Home / Fishing Reports / Vancouver Saltwater Salmon & Bottom Fishing Report for late June 2024

Vancouver Saltwater Salmon & Bottom Fishing Report for late June 2024


The coho are here!  Last year the big wave of coho showed up June 16 and this year they showed up in full force on June 18.  These past few days we went from seeing a few coho each trip to getting into some double-digit days as the week progressed.  There seems to be a good mix of hatchery and wild coho out there and of course there are still quite a few chinook around.  A reminder chinook are closed to fishing, so a boatside release is best practice.


We had some great family fishing this week! Coho fishing is perfect for the kids, shallow fish and lots of action!

For locations we have had good success from Cowan to Roger Curtis and also out on the Hump.  Best depths have been shallow, anywhere from 15 feet down to 45 feet.  If those depths slow down later in the day, try dropping it down to 65 feet.  Top producing flashers have been Gibbs Twisted Sista, Purple Onion, Green Onion, Purple Haze, Green Haze and the Oki Betsy.  White UV hootchies with mylar inserts and a 28-inch leader have been very good.  Smaller spoons like the Coho Killer have also been good in nickel and silver finishes like the silver Herring Aid.

With the fish being so shallow, especially early in the morning, you can catch them on bucktails on your mooching rod or fly rod.  We have an excellent selection of bucktails in stock right now.


Try tolling these bucktails in the prop wash for some exciting, visual takes!


On our longer trips we have crossed over to fish Gabriola and the coho fishing has been excellent.  The bottom fishing has also been very good.  As you can see from the picture below, we have had some phenomenal success!


PA Guide Josh Lo and his guests had a fantastic day at Gabriola Island this week. The coho fishing and bottom fishing was world class! 

To book your trip give us a call at 778.788.8582

Jason Tonelli


Vancouver Beach Fishing
The beach fishery is starting to take shape!

We just hit the official start of summer. For the beach angler this means low water in the rivers, and salmon on the beaches and river estuaries. Beach anglers can look to target schooling fish heading to natal rivers and foraging resident fish. The latter cohort is something we have not seen in Howe Sound in the last few years. Last season it was reported that instead of leaving coastal waters a large group of coho had enough food and favorable conditions to overwinter and stay resident. We are hoping for a similar scenario this season. The increase in fish can also present some new angling opportunities around Vancouver.

Gear: Generalist spinning and fly gear will work for beach fishing, but because the encounters are so few, quality gear can give the edge in challenging conditions. I prefer to fly fish but will often be found with a spinning rod as well. The spinning rod is a great tool to have when scouting new water or you see fish just out of fly casting range. Gear anglers will benefit from longer spinning rods in the 7.5-9ft range. And saltwater sealed reels in the 2500-4000 size. If you plan to frequent the beach invest in a good reel… something  that will hold up to the salt. Spin up your reel with thin diameter 30lb braided line and your good to go. The usual coho tackle of weighted casting spinners, spoons, and buzz bombs should be included in the tackle box. I have a soft spot for various metallic finishes with a shot of fluorescent colour… usually flouro red.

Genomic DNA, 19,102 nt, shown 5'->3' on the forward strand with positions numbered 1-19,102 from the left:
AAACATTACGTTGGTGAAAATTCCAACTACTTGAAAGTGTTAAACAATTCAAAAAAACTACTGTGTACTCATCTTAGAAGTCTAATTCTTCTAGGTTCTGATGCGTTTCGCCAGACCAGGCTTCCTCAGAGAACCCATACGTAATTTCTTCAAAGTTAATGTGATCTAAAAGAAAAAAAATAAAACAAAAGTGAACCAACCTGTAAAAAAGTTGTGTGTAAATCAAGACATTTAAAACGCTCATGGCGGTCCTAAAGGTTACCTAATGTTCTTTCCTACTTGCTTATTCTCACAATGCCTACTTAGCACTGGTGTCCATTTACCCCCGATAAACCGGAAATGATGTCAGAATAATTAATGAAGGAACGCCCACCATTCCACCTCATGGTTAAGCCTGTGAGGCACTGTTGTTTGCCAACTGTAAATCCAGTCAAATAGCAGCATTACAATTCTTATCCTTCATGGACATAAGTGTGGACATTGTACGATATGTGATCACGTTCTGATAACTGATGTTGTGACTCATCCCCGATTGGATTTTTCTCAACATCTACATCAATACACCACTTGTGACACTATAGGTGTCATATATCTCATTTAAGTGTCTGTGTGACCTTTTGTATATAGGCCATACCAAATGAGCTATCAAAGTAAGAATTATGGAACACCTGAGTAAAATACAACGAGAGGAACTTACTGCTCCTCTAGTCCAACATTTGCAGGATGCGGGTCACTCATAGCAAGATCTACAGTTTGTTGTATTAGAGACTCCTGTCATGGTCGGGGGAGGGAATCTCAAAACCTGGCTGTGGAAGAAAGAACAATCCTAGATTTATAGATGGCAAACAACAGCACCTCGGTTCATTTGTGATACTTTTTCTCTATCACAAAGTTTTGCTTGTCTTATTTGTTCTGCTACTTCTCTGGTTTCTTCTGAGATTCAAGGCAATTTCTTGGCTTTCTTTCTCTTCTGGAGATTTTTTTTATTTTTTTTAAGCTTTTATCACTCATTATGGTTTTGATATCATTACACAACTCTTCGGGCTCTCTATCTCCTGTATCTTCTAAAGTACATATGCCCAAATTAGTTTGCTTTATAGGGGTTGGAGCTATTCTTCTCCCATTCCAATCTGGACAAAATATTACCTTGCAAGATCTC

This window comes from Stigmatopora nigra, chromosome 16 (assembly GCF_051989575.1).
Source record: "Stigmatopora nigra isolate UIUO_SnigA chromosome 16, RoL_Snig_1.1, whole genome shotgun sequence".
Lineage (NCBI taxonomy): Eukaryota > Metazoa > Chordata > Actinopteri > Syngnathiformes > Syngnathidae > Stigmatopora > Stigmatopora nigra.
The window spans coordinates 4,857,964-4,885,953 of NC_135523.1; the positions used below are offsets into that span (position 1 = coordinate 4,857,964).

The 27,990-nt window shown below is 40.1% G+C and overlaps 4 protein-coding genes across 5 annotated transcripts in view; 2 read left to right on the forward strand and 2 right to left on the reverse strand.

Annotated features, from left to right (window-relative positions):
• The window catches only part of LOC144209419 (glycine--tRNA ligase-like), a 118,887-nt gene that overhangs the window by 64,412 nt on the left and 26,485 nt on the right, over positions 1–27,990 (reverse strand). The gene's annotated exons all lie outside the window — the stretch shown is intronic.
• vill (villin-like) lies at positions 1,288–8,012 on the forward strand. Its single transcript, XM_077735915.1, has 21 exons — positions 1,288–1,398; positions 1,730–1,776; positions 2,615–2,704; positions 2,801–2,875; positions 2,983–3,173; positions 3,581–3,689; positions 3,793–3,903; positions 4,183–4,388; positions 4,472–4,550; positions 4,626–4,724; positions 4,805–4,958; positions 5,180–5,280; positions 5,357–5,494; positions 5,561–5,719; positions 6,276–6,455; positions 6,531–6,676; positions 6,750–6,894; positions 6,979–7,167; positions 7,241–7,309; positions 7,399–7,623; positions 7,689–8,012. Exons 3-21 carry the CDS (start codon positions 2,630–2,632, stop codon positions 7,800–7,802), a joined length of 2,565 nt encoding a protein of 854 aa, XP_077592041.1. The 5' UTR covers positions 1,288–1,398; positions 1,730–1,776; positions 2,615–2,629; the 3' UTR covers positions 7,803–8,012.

Fly anglers will appreciate a faster action rod to punch casts in the wind. You will also see many anglers opting to use the short shooting style lines for fast loading casts. If you’re a novice caster this can really help. Floating lines with long fluorocarbon leaders will work in a pinch but many dedicated beach anglers going to a clear intermediate tips or full clear lines. This lets your line hover just under the chop of the water and maintain a direct connection to the fly. It also helps keep floating debris from fowling your line. A stripping basket is also important to keep your line free of the sharp rocks and shells. I have mentioned it before, but bonefish leaders are great coho leaders! Flies for Coho can vary from region to region. We see beach flies from the East coast of Vancouver Island imitate baitfish and Capilano flies represent tiny euphausiids and crab larva. Some consistent stand by patterns would be a selection of Clouser’s, flash flies, and muddler minnows in a variety of weights and colours. I tend to keep my flies on the small side but tied on superior quality hooks.

Locations:  Beach fishing usually center around the Capilano… BUT … With the possibility of more fish actively hunting food on the coast, I would not be surprised if we see fish showing up in unexpected places. Areas along North and West Vancouver, The Gulf Islands, White Rock, and Tsawwassen may see some increase in Coho action. If you have a cabin somewhere on the coast, or if you’re hopping on a ferry to go camping, it might be worth it to pack a rod with you. Small boaters can even get in on the action with fish so close to shore. I prefer fishing the falling tide, low slack, and some of the incoming tide. Clouds, light rain and the cover of the early a.m. an advantage to the beach angler. This is a notoriously tricky fishery that requires persistence to be successful. It should only get better as the weeks progress so do your scouting now and get ready for a terrific season.


Eric Peake